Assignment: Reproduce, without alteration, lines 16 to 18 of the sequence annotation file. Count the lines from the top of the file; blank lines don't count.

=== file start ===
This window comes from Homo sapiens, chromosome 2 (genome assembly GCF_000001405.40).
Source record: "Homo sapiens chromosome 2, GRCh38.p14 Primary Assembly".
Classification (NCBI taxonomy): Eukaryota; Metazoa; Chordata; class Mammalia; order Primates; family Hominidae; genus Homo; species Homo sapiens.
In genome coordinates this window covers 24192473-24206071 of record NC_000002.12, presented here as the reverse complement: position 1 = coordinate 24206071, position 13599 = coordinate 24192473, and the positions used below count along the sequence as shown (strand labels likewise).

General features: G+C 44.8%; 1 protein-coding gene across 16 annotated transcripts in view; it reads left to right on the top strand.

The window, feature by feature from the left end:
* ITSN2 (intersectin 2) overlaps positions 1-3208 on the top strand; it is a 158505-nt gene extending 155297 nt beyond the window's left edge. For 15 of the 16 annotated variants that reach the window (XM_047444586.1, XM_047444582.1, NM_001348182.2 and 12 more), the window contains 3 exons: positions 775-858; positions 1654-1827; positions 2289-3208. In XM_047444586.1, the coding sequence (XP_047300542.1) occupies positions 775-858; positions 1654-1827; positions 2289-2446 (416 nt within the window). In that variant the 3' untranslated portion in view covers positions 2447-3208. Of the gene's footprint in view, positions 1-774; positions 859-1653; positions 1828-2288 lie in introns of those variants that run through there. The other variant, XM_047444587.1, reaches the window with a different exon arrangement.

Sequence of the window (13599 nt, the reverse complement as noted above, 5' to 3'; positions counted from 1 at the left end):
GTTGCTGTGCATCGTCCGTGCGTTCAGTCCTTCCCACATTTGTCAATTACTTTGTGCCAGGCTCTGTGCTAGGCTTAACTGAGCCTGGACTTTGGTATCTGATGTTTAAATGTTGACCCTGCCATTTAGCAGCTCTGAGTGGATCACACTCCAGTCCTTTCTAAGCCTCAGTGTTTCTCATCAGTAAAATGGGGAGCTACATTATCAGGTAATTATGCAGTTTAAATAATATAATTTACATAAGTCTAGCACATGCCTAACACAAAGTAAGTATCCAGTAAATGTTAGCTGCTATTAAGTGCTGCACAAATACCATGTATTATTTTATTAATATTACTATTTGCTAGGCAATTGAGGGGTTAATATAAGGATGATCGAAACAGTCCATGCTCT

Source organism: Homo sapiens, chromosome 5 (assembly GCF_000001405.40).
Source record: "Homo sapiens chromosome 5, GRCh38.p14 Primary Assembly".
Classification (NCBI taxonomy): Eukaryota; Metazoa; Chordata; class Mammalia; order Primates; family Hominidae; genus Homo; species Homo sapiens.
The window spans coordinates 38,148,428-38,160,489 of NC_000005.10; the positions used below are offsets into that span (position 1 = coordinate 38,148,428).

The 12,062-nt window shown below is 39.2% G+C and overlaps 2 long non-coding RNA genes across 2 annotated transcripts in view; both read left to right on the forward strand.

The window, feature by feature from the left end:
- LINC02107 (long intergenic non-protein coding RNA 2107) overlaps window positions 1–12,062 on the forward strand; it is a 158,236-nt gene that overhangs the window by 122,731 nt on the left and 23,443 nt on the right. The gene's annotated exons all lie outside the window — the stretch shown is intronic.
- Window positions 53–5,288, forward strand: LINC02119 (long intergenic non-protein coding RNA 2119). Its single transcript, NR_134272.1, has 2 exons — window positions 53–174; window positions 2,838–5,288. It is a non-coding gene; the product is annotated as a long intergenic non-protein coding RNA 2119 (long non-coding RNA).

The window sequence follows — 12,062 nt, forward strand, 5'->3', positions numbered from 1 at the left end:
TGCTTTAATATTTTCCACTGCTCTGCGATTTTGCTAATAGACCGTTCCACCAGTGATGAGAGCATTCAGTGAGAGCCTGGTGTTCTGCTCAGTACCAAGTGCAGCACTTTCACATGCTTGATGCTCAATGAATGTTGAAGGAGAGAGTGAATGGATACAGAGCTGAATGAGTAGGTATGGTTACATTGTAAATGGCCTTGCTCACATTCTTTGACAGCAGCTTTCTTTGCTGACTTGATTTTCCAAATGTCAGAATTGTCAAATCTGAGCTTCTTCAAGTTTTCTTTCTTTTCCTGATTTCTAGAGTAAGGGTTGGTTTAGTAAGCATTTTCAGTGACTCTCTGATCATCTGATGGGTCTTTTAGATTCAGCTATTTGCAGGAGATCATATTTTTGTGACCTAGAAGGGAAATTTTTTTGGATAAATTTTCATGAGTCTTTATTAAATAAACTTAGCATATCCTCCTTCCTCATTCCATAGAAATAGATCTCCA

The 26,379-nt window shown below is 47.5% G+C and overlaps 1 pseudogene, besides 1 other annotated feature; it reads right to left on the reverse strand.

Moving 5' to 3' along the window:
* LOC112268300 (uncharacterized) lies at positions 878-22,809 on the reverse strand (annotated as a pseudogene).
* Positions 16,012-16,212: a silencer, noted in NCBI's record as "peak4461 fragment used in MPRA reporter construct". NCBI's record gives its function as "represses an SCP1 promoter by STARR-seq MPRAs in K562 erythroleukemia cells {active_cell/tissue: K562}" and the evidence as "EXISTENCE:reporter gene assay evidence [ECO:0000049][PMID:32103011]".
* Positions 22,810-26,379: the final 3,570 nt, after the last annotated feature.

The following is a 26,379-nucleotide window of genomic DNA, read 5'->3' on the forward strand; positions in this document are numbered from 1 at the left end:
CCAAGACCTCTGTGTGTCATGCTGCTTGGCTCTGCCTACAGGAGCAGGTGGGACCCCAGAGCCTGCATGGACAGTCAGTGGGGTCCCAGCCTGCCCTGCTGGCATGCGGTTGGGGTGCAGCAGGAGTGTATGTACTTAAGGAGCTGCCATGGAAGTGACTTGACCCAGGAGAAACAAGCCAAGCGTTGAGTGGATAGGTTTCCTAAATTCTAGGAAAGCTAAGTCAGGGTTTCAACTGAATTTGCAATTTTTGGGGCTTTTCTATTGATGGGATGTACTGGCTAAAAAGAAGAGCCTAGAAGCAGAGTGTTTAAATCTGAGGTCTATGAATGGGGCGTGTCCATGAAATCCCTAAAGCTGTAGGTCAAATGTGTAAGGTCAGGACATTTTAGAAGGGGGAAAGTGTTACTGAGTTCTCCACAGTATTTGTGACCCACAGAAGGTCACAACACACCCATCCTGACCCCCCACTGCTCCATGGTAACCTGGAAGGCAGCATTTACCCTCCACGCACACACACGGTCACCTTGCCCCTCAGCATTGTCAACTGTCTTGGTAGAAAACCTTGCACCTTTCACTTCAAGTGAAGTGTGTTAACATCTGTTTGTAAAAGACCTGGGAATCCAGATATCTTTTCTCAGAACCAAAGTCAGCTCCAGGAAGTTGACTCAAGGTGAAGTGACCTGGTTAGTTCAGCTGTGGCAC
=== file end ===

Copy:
- LINC02107 (long intergenic non-protein coding RNA 2107) overlaps window positions 1–12,062 on the forward strand; it is a 158,236-nt gene that overhangs the window by 122,731 nt on the left and 23,443 nt on the right. The gene's annotated exons all lie outside the window — the stretch shown is intronic.
- Window positions 53–5,288, forward strand: LINC02119 (long intergenic non-protein coding RNA 2119). Its single transcript, NR_134272.1, has 2 exons — window positions 53–174; window positions 2,838–5,288. It is a non-coding gene; the product is annotated as a long intergenic non-protein coding RNA 2119 (long non-coding RNA).

The window sequence follows — 12,062 nt, forward strand, 5'->3', positions numbered from 1 at the left end: